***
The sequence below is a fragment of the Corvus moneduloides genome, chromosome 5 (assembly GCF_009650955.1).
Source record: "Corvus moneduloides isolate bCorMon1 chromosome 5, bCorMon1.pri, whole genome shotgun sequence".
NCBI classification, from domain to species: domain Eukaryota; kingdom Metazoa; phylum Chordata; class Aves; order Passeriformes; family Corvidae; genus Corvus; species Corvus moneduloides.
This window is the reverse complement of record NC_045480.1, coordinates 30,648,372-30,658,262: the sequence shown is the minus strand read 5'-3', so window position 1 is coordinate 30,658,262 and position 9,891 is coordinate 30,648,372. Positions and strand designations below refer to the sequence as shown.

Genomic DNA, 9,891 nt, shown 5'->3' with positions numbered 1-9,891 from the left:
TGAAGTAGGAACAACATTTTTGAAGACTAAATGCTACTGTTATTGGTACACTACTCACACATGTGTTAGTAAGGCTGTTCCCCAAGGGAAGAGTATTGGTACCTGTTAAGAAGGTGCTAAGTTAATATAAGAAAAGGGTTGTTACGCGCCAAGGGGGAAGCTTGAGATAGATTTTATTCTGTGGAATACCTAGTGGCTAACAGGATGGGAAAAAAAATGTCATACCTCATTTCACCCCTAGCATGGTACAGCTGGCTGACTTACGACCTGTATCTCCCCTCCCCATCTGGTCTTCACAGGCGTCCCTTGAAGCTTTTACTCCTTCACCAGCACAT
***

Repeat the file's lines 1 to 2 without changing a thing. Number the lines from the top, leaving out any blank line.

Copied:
The sequence below is a fragment of the Corvus moneduloides genome, chromosome 5 (assembly GCF_009650955.1).
Source record: "Corvus moneduloides isolate bCorMon1 chromosome 5, bCorMon1.pri, whole genome shotgun sequence".